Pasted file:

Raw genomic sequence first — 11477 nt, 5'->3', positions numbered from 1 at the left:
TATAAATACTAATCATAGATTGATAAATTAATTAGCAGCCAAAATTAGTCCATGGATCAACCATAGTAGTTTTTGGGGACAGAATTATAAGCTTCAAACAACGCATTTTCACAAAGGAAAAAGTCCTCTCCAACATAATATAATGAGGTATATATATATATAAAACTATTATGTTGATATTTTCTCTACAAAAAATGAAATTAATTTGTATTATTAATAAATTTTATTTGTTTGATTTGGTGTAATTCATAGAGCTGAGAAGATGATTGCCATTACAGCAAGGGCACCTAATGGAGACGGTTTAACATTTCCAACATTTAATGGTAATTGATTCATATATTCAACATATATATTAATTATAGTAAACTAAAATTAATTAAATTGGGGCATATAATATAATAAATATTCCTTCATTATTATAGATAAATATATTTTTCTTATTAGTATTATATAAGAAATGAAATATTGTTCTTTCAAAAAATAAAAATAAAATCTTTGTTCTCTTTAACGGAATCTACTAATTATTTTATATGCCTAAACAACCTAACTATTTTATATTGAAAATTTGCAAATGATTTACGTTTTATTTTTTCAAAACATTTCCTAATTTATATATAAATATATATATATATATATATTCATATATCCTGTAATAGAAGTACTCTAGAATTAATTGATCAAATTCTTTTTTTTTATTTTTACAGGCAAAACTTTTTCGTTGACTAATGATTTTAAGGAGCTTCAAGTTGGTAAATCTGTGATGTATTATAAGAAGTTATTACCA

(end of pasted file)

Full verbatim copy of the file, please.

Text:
Raw genomic sequence first — 11477 nt, 5'->3', positions numbered from 1 at the left:
TATAAATACTAATCATAGATTGATAAATTAATTAGCAGCCAAAATTAGTCCATGGATCAACCATAGTAGTTTTTGGGGACAGAATTATAAGCTTCAAACAACGCATTTTCACAAAGGAAAAAGTCCTCTCCAACATAATATAATGAGGTATATATATATATAAAACTATTATGTTGATATTTTCTCTACAAAAAATGAAATTAATTTGTATTATTAATAAATTTTATTTGTTTGATTTGGTGTAATTCATAGAGCTGAGAAGATGATTGCCATTACAGCAAGGGCACCTAATGGAGACGGTTTAACATTTCCAACATTTAATGGTAATTGATTCATATATTCAACATATATATTAATTATAGTAAACTAAAATTAATTAAATTGGGGCATATAATATAATAAATATTCCTTCATTATTATAGATAAATATATTTTTCTTATTAGTATTATATAAGAAATGAAATATTGTTCTTTCAAAAAATAAAAATAAAATCTTTGTTCTCTTTAACGGAATCTACTAATTATTTTATATGCCTAAACAACCTAACTATTTTATATTGAAAATTTGCAAATGATTTACGTTTTATTTTTTCAAAACATTTCCTAATTTATATATAAATATATATATATATATATATTCATATATCCTGTAATAGAAGTACTCTAGAATTAATTGATCAAATTCTTTTTTTTTATTTTTACAGGCAAAACTTTTTCGTTGACTAATGATTTTAAGGAGCTTCAAGTTGGTAAATCTGTGATGTATTATAAGAAGTTATTACCA